Ecommerce

Argentina limits international purchases and transferences to $ 10,000 a month

Against currency devaluation, Argentina limits international purchases and transferences by individuals and companies

Exchange store in Buenos Aires.
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  • As a containment strategy against currency devaluation and the internal search for dollars, Argentina is imposing new limits to international purchases and transfers;
  • The access to dollars, precious metals, and transferences will need prior authorization from now on.

The announcement was made during the weekend. As a containment strategy against currency devaluation and the internal search for dollars, Argentina is imposing new limits to international purchases and transfers.

For individuals, the limit is $ 10,000 per month. According to the newspaper Folha de S.Paulo, exporters will have to return to the country the currency resulting from sales abroad in up to five days after receiving or up to six months after shipment.

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In practice, it was the government of Mauricio Macri that implemented the measure to control currency exchange. The access to dollars, precious metals, and transferences will need prior authorization from now on.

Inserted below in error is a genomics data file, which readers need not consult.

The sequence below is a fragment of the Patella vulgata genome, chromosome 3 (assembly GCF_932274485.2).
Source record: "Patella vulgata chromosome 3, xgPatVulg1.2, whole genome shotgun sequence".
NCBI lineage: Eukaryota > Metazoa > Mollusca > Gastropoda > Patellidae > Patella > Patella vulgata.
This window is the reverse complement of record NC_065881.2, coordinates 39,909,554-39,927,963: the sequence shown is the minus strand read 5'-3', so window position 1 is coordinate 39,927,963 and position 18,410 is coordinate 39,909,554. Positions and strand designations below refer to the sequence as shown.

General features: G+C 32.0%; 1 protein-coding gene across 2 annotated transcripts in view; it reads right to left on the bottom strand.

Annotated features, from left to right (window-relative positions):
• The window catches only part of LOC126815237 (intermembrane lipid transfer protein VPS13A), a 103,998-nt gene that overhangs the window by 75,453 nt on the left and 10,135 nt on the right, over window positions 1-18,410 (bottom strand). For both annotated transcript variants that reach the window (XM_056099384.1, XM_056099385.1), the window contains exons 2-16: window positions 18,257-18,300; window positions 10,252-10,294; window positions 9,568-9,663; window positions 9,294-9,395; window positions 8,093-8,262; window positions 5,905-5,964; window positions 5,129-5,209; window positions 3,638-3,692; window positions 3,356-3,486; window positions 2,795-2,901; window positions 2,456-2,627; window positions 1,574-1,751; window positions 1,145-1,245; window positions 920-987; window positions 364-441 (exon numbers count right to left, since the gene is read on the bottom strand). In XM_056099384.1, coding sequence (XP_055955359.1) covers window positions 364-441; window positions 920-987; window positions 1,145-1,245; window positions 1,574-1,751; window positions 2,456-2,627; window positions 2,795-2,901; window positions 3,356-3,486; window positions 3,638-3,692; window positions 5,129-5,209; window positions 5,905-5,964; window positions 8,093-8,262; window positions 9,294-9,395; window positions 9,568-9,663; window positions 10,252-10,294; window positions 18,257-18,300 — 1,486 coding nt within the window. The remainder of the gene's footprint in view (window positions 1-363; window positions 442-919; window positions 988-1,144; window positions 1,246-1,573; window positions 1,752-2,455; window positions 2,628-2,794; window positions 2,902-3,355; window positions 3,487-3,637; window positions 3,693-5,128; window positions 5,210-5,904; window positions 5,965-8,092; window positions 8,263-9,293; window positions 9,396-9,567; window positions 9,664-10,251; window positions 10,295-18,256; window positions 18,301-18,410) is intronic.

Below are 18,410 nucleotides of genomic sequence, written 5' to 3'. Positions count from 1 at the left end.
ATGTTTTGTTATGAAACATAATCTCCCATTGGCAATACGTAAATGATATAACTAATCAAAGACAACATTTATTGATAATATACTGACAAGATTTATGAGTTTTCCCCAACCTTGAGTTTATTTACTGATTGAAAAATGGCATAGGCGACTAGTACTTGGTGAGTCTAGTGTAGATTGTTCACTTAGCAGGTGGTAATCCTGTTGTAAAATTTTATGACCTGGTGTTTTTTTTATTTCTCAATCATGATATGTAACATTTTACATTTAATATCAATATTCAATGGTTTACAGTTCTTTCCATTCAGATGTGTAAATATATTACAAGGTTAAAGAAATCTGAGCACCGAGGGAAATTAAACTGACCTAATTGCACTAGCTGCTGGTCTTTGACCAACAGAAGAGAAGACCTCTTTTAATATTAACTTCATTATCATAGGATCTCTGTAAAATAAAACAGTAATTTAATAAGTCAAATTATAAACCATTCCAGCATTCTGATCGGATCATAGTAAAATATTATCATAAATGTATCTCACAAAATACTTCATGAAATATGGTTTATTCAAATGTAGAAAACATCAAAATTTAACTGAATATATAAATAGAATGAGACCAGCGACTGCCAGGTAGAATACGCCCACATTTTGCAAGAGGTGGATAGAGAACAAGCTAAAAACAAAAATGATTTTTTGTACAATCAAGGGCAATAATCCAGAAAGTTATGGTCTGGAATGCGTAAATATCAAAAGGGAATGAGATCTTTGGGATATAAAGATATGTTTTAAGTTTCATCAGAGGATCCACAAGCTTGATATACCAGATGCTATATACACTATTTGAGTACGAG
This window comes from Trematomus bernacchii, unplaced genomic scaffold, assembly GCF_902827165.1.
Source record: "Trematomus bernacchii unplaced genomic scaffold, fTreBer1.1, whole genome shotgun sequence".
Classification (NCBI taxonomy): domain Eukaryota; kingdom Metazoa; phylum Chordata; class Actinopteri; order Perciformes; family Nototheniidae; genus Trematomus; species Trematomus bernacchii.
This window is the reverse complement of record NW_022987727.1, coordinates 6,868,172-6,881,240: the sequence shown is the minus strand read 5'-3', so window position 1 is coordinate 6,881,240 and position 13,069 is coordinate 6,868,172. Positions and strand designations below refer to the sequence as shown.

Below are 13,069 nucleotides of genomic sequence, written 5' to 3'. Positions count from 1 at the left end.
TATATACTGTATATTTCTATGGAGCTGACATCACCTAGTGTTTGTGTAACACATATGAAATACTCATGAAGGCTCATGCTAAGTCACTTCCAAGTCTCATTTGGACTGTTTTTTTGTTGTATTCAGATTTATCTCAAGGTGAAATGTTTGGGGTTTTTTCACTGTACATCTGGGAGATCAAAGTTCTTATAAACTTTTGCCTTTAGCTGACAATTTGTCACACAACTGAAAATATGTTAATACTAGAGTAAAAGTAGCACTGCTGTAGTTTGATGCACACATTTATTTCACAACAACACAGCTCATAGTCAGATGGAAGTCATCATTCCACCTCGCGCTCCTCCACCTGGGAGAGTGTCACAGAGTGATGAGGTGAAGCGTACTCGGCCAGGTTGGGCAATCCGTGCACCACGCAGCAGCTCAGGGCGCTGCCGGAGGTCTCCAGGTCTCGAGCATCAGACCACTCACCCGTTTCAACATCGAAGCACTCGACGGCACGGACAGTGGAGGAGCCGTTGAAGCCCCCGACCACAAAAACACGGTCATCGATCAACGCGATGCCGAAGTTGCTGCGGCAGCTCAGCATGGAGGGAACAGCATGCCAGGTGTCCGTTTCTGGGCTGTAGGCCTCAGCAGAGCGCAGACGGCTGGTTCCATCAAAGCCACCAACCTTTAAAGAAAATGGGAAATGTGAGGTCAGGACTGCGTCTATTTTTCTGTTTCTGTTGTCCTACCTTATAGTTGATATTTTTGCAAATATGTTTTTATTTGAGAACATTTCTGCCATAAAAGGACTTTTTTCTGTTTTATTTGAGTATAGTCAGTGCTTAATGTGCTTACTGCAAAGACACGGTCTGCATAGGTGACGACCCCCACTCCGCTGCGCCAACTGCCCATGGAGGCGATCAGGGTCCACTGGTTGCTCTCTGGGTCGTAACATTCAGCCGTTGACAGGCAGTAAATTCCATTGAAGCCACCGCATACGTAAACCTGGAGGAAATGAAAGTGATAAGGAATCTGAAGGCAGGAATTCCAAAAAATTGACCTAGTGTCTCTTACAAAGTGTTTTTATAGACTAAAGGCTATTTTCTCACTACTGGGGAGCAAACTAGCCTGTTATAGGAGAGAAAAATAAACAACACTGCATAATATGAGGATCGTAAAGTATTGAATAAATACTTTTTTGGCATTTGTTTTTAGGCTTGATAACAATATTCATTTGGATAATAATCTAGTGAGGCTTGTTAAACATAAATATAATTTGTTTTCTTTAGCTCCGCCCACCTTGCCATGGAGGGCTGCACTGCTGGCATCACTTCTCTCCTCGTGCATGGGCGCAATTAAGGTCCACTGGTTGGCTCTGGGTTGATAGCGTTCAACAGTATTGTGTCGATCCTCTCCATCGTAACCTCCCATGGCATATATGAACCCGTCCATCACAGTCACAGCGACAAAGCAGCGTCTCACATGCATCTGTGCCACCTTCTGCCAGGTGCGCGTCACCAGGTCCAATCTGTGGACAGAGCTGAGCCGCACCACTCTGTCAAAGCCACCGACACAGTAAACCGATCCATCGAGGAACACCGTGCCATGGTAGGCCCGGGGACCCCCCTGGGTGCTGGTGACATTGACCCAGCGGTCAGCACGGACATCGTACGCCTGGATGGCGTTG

In the last few weeks, the Argentine peso has experienced an intense devaluation. The worsening of the economic crisis in the country after the primaries of the presidential elections, without taking into account the effects of the conflict between the United States and China, had a strong impact on the country, which has an economy that is highly dollarized.

According to Folha, until 2017, exporters had to return foreign currency to the country in up to 30 days. Macri took down those controls, as he promised in the electoral campaign. Now he is imposing those rules again, given the context of scarcity of currency as the presidential elections loom ahead, with the first round occurring on October 27th.

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The opposition’s slate, which is lead by the Peronist Alberto Fernández and includes the ex-president Cristina Kichner, won the primaries and is set to win the elections in the first round.

The journalist and columnist for Forbes, Kenneth Rapoza, says that the new rules are a disastrous return to the political economy of the Kichner era. For the journalist, the liberalist intentions of Macri did not go beyond just that, intentions.

“Over the last several months, Macri has installed Kirchner-era price controls on things like gasoline, and on Sunday by executive order he put limits on to the amount of dollars individuals and exporters can use,” described Rapoza.